In the latest Global Competitiveness Index (GCI) – a report compiled by the World Economic Forum – African countries make up 17 of the bottom 20 nations, which is frankly a sad commentary on the black continent.
According to the CIA’s World Fact book, the world’s Gross World Product (GWP) was around $107.5 trillion in Purchasing Power Parity (PPP) and Africa with just over $6.4 trillion contributes just around 6% to this global pool. How then does a continent once projected to be the next “Economic Engine” of the world actually compete?
In a global economy dominated by Chinese & Americans and closed followed by the Europeans and the emerging economies of Brazil, Russia, India, & South Africa, how really can Africa compete?
Between 2000 and 2016, Africa experienced strong economic growth rates (averaging about 4.6% annually), higher than Latin America and the Caribbean rate (2.8%) yet lower than developing Asia (7.2%).
These growths resulted from high commodity prices, improved macroeconomic management and strategies to diversify growth.
Despite this growth and however small it was, Africa would benefit even further from improving its economic growth patterns as the critically of the current times and the needs of her people increases.
Interestingly though and against popular opinion, Agriculture does not appear to be the primary way to make this happen, and happen fast.
It is no secret that Technology has pushed the world many years into the future. The Industrial Revolution changed a lot but the current technological revolution is changing everything from the way we live, eat, pay for things, have kids, get education down to the way we make friends, partners and how and when we associate with these people – virtually everything.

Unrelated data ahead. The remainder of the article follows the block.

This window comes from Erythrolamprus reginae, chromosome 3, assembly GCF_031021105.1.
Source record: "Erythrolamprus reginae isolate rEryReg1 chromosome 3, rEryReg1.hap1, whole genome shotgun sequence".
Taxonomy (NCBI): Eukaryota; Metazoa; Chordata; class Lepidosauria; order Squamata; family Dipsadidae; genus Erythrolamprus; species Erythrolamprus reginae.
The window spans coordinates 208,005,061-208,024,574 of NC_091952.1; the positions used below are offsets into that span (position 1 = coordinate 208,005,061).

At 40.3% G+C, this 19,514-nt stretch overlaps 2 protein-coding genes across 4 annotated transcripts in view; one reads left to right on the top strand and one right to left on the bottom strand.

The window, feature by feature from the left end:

Indeed, at the moment, there are about 7.8Billon people on earth, and of this, about 2.7Billion are on Facebook alone, while about 2.1 Billion daily interact with the platform, which is perhaps the largest single convergence of humanity every day. This reality inadvertently means that over 30% of the world are actively interacting on a single platform every day. Imagine the economic possibilities embedded in this data.
It is thus undoubted that if Africa wants to compete, it must look ahead and try to discern what the future of tech would be or rather is becoming. Africa and indeed Nigerians must explore all the emerging technologies possible and see about engaging them for scale.
In 2016, I attended GiTEX in Dubai, the third largest technology conference in the world which converges every October. At the conference, there were clear articulations about the future of technology and why everyone should be preparing for the tomorrow that had arrived today. 5 major branch were the outlook for technology’s future. They were Artificial Intelligence/Data Science, Virtual Reality (VR)/Augmented Reality (VR), Blockchain Technologies, Robotics and of course, Platforms.
After the conference, myself and fellow attendees reviewed the submission and arrived at some interesting conclusions as we had to contextualise technology within the limitations and realities of our continent.